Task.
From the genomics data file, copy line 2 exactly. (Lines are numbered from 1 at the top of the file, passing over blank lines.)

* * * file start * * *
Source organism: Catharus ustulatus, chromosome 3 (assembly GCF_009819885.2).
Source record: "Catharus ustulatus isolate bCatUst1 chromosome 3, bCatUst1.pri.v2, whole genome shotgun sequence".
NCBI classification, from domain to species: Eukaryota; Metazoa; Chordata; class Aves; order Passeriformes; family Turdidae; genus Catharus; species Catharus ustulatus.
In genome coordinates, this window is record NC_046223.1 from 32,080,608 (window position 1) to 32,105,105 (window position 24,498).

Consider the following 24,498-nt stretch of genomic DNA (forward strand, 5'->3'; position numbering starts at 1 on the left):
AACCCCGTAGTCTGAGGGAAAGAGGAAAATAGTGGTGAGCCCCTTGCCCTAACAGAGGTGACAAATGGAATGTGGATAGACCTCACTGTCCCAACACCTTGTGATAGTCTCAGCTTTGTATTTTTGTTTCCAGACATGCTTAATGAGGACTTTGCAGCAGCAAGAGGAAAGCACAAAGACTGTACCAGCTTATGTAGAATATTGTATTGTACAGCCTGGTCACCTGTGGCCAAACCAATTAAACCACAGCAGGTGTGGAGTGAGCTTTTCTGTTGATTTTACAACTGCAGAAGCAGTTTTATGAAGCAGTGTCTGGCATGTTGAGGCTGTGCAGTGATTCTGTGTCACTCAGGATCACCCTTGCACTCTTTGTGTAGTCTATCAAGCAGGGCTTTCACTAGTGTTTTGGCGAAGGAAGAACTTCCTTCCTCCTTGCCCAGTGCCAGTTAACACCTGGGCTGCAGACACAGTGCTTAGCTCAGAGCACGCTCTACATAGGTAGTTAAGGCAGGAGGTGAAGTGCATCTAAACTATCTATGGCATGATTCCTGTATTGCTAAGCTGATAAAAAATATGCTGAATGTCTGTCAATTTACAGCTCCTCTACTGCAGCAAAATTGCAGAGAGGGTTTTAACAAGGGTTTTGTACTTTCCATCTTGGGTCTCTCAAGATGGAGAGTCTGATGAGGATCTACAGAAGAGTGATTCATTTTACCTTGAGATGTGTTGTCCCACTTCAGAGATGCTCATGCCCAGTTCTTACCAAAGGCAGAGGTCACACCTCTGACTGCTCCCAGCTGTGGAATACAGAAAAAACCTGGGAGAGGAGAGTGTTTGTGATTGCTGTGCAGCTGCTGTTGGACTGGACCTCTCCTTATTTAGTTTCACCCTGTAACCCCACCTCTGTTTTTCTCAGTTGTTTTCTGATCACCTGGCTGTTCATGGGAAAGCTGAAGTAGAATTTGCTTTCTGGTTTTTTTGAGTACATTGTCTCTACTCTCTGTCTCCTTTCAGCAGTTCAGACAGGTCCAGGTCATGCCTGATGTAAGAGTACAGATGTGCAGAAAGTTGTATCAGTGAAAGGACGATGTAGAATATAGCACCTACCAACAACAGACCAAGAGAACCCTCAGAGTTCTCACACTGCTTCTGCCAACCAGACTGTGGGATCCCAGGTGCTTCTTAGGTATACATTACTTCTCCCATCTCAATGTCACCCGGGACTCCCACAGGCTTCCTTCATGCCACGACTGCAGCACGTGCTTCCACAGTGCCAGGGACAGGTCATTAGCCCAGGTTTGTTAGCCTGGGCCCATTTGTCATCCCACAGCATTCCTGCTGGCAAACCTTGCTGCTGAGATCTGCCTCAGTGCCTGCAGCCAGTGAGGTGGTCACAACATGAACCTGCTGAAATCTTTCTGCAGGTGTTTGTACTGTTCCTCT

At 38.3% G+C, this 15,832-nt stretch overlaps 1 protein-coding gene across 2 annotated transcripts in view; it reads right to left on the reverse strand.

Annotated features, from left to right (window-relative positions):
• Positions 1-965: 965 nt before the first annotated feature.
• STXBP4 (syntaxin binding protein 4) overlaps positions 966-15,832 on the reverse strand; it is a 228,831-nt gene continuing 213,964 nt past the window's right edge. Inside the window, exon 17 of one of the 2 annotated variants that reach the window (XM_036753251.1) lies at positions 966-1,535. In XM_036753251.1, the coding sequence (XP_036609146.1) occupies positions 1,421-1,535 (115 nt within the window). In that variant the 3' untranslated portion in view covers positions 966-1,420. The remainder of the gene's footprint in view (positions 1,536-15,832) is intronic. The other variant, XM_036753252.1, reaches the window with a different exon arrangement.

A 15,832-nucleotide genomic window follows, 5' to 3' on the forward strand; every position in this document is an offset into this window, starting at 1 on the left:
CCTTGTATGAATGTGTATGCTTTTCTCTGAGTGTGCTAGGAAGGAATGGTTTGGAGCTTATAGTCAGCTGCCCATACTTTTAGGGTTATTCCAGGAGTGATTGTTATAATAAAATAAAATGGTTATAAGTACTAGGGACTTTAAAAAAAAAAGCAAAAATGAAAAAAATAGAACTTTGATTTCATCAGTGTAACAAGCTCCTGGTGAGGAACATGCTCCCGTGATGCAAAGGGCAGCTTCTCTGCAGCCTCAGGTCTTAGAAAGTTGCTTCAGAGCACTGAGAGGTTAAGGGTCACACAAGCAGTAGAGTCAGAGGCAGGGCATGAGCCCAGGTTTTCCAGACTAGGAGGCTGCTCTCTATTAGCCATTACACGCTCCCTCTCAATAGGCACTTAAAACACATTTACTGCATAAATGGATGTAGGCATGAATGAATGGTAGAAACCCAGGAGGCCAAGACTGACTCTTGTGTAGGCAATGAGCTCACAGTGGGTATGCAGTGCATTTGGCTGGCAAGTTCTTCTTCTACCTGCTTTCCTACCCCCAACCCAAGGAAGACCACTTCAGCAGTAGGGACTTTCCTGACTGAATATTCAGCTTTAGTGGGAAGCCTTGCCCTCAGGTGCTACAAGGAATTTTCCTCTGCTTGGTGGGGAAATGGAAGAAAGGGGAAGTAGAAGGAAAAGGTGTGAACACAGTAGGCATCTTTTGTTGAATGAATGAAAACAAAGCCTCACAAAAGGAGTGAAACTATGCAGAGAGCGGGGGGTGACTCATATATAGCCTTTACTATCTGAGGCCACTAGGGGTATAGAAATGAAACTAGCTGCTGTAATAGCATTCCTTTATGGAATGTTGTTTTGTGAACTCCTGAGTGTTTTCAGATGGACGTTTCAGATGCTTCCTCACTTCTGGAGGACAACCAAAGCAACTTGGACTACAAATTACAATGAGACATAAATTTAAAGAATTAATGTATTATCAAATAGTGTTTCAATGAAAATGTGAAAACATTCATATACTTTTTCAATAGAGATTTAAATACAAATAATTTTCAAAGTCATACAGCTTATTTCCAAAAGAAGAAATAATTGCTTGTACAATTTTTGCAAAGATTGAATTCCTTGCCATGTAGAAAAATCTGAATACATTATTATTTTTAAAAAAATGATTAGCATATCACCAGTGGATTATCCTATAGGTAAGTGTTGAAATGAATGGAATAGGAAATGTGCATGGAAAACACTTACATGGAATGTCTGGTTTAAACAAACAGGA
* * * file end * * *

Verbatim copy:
Source record: "Catharus ustulatus isolate bCatUst1 chromosome 3, bCatUst1.pri.v2, whole genome shotgun sequence".